BC Ferries releases second quarter results
British Columbia Ferry Services Inc. says it saw the highest passenger traffic levels in the second quarter that the company has experienced in over 20 years. Vehicle traffic levels were the highest BC Ferries has ever experienced in both the second quarter and year-to-date. During this quarter, passenger and vehicle traffic increased 5.2 per cent compared to the same quarter in the previous year, resulting in higher revenue and contributing favourably to net earnings. BC Ferries offered a range of deeply discounted fares for travel on off-peak sailings, as a way to improve affordability for travellers and to increase availability on the popular sailings.
“Our focus will continue to be on our customers and the communities we serve,” said Mark Collins, BC Ferries’ President and CEO. “We understand reliable, efficient and affordable service, combined with strong environmental stewardship, is important to our customers and coastal communities.”
In the three months ended Sept. 30, 2017, revenues increased by 3.5 per cent (3.3 per cent year-to-date) compared to the same period in the previous fiscal year, due to the increased traffic volumes, partially offset by a lower average vehicle tariff. The average tariff per vehicle decreased across the system mainly as a result of the many promotional discounted fares offered during this period. The average tariff per passenger did not increase over the previous year because there has been no passenger fare increase since April 1, 2016.
“BC Ferries thanks our many customers for travelling with us this summer,” said Collins. “Having you travel with us and having these positive results reduces future pressure on fares and enables continued investment in new vessels and terminal improvements.”
With record high traffic levels over the summer season, and conscious of the impact this can have on ferry customers, BC Ferries provided an extra 460 round-trips over and above its regular summer schedule, with some vessels providing shuttle service on the inter-island routes. Over the past six months, BC Ferries also introduced three new vessels into service.
“We continued to engage with coastal communities to ensure our services meet their needs,” said Collins. “In this quarter, we increased scheduled service on three routes – to Powell River, Gabriola Island and Denman Island – in consultation with these communities.”
BC Ferries’ net earnings in the three months ended Sept. 30, 2017 were $98.4 million, $3.2 million higher than in the three months ended Sept. 30, 2016. Year-to-date, net earnings were $115.7 million, $6.5 million lower than in the same period in the prior year due to additional service and new vessels. Due to the seasonality of ferry travel, net earnings in the first and second quarters are typically reduced by net losses in the last two quarters of the fiscal year when routine vessel maintenance is scheduled.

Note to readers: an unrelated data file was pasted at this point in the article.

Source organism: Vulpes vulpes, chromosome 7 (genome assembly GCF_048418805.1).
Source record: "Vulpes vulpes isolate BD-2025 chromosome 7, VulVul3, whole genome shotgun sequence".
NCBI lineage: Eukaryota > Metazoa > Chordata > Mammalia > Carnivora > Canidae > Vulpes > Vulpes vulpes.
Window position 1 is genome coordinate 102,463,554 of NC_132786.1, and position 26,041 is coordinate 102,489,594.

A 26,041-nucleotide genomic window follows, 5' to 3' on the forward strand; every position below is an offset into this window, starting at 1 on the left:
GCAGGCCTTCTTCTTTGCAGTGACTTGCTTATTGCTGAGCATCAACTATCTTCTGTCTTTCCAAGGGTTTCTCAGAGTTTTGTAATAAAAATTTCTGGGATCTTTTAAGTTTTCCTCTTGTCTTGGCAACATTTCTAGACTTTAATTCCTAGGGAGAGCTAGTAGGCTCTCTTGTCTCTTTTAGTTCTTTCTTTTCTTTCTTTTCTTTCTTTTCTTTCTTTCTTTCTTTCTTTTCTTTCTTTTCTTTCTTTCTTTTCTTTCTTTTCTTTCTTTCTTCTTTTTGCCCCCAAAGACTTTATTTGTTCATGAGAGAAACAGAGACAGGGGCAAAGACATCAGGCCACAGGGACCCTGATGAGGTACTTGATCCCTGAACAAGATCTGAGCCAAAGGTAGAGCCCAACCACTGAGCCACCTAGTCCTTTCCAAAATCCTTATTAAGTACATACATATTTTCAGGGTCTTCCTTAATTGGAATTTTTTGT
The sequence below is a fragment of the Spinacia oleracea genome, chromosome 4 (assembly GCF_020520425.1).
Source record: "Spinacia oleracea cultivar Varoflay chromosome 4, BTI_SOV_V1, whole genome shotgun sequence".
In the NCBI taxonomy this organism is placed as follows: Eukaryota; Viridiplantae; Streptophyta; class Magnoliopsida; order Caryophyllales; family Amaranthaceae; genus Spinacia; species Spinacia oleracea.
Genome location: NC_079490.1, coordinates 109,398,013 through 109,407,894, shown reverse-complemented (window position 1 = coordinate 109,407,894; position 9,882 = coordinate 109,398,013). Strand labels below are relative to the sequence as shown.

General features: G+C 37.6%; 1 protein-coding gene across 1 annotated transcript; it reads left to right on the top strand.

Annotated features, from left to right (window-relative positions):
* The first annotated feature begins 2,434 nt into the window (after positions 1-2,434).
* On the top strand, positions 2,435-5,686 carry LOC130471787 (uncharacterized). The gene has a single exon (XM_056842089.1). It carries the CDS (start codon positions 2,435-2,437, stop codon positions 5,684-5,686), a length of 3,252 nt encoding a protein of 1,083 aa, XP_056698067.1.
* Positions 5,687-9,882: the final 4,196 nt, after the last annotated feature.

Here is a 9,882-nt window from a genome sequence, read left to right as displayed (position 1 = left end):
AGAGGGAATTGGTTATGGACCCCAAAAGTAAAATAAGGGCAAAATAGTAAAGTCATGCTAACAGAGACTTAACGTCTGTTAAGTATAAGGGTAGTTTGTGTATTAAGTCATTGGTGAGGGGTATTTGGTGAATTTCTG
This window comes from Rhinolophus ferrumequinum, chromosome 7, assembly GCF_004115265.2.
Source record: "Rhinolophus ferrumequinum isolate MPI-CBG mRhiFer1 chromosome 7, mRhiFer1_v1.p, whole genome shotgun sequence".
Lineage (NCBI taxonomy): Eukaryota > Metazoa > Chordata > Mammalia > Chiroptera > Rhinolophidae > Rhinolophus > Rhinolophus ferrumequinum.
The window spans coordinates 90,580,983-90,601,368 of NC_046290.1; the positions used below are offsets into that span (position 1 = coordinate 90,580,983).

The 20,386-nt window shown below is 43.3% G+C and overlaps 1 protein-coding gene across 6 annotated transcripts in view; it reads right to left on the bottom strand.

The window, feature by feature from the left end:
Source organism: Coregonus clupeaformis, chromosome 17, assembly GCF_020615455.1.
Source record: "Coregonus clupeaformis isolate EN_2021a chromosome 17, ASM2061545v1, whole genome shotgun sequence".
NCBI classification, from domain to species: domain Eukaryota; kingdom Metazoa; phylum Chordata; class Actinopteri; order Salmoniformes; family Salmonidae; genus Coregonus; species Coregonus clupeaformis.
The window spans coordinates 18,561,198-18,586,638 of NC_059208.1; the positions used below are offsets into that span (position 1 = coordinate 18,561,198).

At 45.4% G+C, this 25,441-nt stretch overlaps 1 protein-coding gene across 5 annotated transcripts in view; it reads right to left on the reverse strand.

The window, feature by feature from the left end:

“During the busy peak season, BC Ferries generates higher net earnings that are offset by lower earnings when traffic decreases in the off-peak seasons,” said Collins. “Net earnings fund service improvements such as new vessels, upgrades of terminals and fare reductions like the ones offered this past summer to provide customers with more fare choice.”
“Record traffic points to the need to increase capacity and that means adding new vessels and upgrading infrastructure,” said Collins. “During this quarter, BC Ferries spent over $52 million for new vessels, terminal improvements and communications, which is part of our continuous rebuilding of the ferry network.”
Capital expenditures in the three and six months ended Sept. 30, 2017 totalled $52.3 million and $143.5 million respectively. Significant investments were made to complete the Salish Class vessel project, begin a mid-life upgrade on the Spirit of British Columbia, acquire the new northern vessel, Northern Sea Wolf, as well as improve customer facing technology.
Operating costs increased in the quarter by 3.4 per cent (6.0 per cent year-to-date) compared to the same period in the previous fiscal year. Increases in fuel consumption, labour and training related costs arose from increased service levels to communities, higher traffic volumes, additional sailings provided and the introduction of new ships.